The latest quarterly survey highlights a sharp downturn in sentiment in the last three months as firms grappled with problems ranging from turmoil in the eurozone to the bad weather.
It was released on the day accountancy giant PwC predicted the Scottish economy would shrink slightly this year.
Garry Clark, head of policy and public affairs at Scottish Chambers of Commerce, said: "The optimism evident at the beginning of 2012 is less evident now, and the signs, both internationally and at home, are of a slowdown and return to negative growth.
"With few exceptions, demand, and both consumer and business confidence, remain weak and the outlook for the rest of the year is one of little or no growth."
Compiled by the Fraser of Allander Institute at Strathclyde University, the survey found that the main trends in all sectors are weaker than a year ago.
While the manufacturing sector continues to perform relatively well, concern is mounting among businesses of all kinds about the outlook at home and in key markets overseas.
Scottish Chambers of Commerce said the survey findings showed governments on both sides of the border need to act to stop the "tentative and uncertain" recovery in Scotland fizzling out.
Mr Clark added: "The Scottish Government has led the way in identifying increased capital spending as an important policy in helping to address economic stagnation and it is now time for the UK Government to act boldly to stimulate demand and to reduce the focus on austerity.
"The evidence clearly shows the mix of policies of mainly austerity and limited support for growth is holding back any economic recovery. The Government's economic plan needs to move to a new phase focused on growth."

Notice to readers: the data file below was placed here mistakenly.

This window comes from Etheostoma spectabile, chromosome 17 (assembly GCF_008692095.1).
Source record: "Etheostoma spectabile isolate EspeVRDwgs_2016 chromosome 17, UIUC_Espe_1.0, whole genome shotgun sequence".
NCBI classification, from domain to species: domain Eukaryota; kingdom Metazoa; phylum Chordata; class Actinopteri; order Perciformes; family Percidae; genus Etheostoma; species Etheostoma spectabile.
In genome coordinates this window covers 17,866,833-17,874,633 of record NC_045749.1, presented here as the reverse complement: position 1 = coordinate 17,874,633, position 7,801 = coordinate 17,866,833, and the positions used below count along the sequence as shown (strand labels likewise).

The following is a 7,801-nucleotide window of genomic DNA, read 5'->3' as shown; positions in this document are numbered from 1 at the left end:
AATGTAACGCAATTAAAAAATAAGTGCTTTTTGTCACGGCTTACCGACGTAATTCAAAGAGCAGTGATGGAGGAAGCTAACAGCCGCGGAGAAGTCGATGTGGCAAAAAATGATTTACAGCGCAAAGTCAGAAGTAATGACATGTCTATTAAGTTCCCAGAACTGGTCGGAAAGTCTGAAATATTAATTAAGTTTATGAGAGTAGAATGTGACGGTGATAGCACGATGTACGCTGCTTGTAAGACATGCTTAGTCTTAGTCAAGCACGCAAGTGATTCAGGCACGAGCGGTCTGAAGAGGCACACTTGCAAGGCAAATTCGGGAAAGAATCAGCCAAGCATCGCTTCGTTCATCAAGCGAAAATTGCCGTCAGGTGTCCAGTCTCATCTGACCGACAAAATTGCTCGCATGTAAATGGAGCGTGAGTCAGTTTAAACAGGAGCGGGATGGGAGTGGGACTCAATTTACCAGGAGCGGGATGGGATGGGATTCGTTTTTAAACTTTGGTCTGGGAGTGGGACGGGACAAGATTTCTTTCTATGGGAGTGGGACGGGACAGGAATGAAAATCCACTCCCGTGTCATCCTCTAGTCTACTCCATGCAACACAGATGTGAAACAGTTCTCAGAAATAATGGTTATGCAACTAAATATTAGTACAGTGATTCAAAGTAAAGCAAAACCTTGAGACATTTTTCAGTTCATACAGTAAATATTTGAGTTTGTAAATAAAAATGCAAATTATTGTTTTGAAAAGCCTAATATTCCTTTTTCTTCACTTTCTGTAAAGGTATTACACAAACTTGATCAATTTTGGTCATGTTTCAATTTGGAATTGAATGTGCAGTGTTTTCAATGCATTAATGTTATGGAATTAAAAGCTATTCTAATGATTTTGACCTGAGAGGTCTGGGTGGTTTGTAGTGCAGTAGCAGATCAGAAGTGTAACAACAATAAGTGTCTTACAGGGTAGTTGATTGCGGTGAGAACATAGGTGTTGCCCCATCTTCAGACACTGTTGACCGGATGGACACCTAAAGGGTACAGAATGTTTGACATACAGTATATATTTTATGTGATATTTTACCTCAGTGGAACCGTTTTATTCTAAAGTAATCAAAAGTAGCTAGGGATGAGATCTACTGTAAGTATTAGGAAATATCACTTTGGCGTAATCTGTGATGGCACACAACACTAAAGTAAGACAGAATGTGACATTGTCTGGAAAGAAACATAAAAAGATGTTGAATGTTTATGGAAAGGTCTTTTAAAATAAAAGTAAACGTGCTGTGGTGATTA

Brian Ashcroft, professor of economics at Strathclyde University, has claimed the Coalition's austerity programme is the main culprit for the recovery in the UK economy stalling after mid-2010.
Last month, Fraser of Allander Institute reiterated its forecast that the Scottish economy will grow by just 0.4% this year.
Economists at PwC forecast Scotland's Gross Domestic Product will fall by 0.2% this year, while GDP in the UK will be unchanged. They did not say Scotland would re-enter recession, which is defined as two successive quarters of falling GDP.
The big four accountant said the outlook for Scotland was "cloudy but improving".
It expects Scottish GDP to increase by 1.5% next year in line with Fraser of Allander.
PwC reckons employment levels will increase over the next 18 months in Scotland, which will be one of the best performing areas of the UK on that measure.
Lindsay Gardiner, regional leader for PwC in Scotland said: "While the summer season has its challenges, particularly for those retailers whose sales figures are being impacted as a result of the incessant rain and flooding. Scotland has a great deal of potential to support the UK economy as it continues the long path out of recession.
He added: "A hub for oil and gas, financial services and engineering sectors, there are numerous stand-out examples of successful companies that are achieving good growth. A focus by some local companies on export activity and innovation is also helping to drive economic growth.
"The food and drink sector recently reported record breaking export levels, surpassing the £5 billion barrier for the first time."
The latest Purchasing Managers Index survey for Bank of Scotland, published at the weekend, suggested that the Scottish economy accelerated in June after the growth rate slowed to a 17-month low in May.
Scottish Chambers of Commerce said the rising trend in manufacturing orders continued in the second quarter but confidence fell compared to a year ago.
Confidence in the construction sector was lower than in the second quarter last year, with few new contracts available.
The trend in retail sales weakened in the quarter although confidence levels increased "marginally" on last year.
Tourism businesses have lost confidence since the same period last year, amid concerns about the weather, the impact of the Olypmics and recent rise in the value of the pound. A majority of respondents in all sectors reported no change to employment levels.
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